Someone give Arjun Kapoor his own talk show. After his two recent (and regrettable) outings in Ek Villain Returns (2022) and Kuttey (2023), Kapoor appears as himself in the final episode of Cinema Marte Dum Tak and shines as the host of the roundtable with the four filmmakers who are the stars of director Vasan Bala’s documentary series. Outspoken, passionate and irrepressible, J. Neelam, Dilip Gulati, Vinod Talwar and Kishan Shah were once big names in the modest world of B- and C-grade cinema. They may no longer be heavyweights, but as personalities, they remain formidable and charismatic. Sitting between them, Kapoor comes across as an attentive and intelligent interviewer who listens closely and respectfully. He pacifies bruised egos with little gestures, laughs with earnest amusement when Neelam describes her own films as “fultoo sex”; and we even get a moment when Kapoor struggles to hold back tears. It’s a charming cameo which brings together two parts of the Hindi film industry that are usually kept apart.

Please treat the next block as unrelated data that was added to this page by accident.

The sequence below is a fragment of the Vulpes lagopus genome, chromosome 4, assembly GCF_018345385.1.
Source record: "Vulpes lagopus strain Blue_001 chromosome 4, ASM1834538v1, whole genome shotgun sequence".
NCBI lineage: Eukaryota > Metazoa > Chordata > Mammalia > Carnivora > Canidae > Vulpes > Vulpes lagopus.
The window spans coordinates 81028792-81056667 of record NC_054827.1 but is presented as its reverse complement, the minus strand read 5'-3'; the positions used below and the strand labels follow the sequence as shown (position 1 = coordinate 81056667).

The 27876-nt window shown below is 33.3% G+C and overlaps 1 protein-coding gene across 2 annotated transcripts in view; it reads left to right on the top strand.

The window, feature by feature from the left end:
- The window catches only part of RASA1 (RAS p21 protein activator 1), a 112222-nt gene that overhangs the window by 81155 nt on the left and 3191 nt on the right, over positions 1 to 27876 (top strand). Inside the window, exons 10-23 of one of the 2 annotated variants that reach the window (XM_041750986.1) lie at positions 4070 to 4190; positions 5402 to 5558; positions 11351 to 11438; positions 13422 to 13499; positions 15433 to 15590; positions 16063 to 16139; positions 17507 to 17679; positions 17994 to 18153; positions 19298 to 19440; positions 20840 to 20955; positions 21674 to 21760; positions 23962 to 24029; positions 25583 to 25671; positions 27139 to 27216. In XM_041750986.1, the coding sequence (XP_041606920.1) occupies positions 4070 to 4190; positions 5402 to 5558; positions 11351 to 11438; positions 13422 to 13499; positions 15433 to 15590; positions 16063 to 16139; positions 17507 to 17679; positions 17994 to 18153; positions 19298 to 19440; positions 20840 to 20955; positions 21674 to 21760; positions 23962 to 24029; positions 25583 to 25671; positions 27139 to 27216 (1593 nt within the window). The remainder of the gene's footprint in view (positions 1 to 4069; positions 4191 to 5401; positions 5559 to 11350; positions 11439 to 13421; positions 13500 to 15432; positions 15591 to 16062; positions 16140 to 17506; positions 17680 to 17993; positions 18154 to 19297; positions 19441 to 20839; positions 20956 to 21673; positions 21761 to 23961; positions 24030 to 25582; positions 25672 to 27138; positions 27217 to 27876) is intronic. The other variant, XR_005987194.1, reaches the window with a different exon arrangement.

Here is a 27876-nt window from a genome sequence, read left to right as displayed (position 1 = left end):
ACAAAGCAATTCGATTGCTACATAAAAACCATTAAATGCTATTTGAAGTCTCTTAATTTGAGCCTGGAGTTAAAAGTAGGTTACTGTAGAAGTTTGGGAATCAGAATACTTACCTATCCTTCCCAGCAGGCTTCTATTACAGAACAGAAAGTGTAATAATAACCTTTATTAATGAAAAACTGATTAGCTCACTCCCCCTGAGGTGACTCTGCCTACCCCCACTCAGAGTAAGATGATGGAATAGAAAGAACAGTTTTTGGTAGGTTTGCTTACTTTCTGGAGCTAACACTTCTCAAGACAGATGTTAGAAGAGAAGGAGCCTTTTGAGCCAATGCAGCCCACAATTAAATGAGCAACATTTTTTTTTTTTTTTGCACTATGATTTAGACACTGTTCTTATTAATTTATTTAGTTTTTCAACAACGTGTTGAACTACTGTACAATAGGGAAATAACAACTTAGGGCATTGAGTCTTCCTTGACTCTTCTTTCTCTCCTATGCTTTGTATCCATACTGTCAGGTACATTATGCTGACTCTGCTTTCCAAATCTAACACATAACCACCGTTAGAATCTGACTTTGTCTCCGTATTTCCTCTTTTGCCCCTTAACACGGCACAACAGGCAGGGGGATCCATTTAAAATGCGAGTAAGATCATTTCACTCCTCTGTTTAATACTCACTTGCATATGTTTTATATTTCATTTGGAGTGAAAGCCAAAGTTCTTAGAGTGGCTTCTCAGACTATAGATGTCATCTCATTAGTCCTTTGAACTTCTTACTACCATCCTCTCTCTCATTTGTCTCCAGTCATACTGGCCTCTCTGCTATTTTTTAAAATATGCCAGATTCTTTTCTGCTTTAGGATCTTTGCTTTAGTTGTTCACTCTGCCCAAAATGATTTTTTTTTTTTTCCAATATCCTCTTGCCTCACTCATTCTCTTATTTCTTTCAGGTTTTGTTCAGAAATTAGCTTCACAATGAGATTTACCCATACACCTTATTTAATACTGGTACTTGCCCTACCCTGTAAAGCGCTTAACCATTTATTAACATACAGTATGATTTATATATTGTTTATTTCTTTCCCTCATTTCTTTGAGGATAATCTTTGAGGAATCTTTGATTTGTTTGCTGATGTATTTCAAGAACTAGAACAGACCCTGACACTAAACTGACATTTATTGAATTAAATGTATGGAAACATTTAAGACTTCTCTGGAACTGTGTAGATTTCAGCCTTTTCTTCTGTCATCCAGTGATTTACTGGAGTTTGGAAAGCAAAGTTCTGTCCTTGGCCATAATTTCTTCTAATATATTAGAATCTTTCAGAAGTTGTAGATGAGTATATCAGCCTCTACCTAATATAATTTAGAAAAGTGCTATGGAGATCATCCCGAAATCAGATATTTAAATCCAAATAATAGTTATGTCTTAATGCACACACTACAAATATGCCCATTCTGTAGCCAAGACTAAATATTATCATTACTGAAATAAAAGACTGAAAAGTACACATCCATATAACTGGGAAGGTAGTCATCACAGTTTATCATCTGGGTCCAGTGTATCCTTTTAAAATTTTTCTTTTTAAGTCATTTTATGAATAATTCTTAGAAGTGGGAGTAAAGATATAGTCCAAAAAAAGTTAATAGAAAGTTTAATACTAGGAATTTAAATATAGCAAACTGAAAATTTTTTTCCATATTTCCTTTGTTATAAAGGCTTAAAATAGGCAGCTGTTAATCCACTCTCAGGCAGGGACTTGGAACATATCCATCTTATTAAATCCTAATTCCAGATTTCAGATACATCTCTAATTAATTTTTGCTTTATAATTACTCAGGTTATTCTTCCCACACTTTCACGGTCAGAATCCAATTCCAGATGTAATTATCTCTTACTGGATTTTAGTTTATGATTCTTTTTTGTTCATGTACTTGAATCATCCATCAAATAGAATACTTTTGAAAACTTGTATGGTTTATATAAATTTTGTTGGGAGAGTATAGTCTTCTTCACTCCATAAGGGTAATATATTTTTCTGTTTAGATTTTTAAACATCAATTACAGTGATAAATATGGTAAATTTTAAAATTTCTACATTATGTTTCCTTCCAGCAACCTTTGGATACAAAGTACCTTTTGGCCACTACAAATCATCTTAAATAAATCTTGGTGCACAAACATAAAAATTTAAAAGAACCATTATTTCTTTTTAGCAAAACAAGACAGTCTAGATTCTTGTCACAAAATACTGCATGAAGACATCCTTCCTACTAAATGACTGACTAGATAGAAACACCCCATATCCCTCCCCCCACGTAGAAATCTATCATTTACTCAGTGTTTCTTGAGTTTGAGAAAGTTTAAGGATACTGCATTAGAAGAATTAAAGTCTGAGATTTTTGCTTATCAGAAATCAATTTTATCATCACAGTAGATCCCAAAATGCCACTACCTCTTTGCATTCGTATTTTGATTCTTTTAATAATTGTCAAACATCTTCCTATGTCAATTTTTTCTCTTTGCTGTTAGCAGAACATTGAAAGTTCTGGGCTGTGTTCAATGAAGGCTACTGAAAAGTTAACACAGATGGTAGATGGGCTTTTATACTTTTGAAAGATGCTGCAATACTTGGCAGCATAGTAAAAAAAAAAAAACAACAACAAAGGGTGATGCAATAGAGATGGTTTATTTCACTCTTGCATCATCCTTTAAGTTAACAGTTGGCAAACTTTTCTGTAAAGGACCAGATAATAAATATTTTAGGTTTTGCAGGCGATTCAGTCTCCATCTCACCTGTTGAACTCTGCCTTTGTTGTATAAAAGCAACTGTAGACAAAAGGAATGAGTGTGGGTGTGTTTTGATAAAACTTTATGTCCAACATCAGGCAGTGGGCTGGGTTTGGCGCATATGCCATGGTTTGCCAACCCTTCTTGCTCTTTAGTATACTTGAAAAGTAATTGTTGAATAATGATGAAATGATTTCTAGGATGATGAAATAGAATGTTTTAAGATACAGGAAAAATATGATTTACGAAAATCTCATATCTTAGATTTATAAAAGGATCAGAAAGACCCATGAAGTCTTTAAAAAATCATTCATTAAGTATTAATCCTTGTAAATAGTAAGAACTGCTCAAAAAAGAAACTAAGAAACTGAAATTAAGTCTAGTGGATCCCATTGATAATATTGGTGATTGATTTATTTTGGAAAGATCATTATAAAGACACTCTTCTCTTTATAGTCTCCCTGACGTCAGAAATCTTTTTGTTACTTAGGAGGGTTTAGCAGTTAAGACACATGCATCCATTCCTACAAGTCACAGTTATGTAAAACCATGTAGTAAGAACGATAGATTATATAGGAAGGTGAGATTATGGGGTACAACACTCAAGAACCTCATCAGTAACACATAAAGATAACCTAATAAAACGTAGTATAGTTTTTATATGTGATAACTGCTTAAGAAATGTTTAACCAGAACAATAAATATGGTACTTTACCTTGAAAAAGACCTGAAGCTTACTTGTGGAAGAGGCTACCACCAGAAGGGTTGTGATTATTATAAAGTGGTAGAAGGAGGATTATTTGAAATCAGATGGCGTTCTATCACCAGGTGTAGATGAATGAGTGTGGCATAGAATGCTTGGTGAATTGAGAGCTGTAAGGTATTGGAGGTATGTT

In our cultural hierarchy, Bollywood has been the privileged and glossy face of the Hindi film industry while B-grade and C-grade films — Kapoor, rightly, urges us to drop these derogatory terms — were disreputable but mass favourites. Cheaply-made but turning impressive profits, these films gave audiences the trashy pleasure they sought within the safe space of a cinema theatre. Pulpy, inventive and prolific, the films were mostly either smutty dramas or horror, and they made up the bulk of the Hindi film industry’s volume between the late Eighties to the early Noughties. These were films that sought to entertain, delighting in their flamboyant tastelessness, and catered to the audience’s sleazier side. A projectionist recounts how the sweeper in a single-screen theatre hated having to clean up after these films’ shows because the rows would be strewn with ‘used’ handkerchiefs. While cinema as a mass (and male) masturbation event is discomfiting as an idea, it’s worth keeping in mind that one of the reasons festival films have drawn crowds around the world is because they promise no-holds-barred, graphic representations of sex and other taboo topics. If nudity and sex acts are packaged in elegance and intellectualism in festival films, massy Hindi movies wrapped them in irreverence and tacky aesthetics. The latter may be clumsier in its artistry, but there’s not a film industry in the world that can say it hasn’t resorted to titillation in the hope of finding audiences and holding their attention.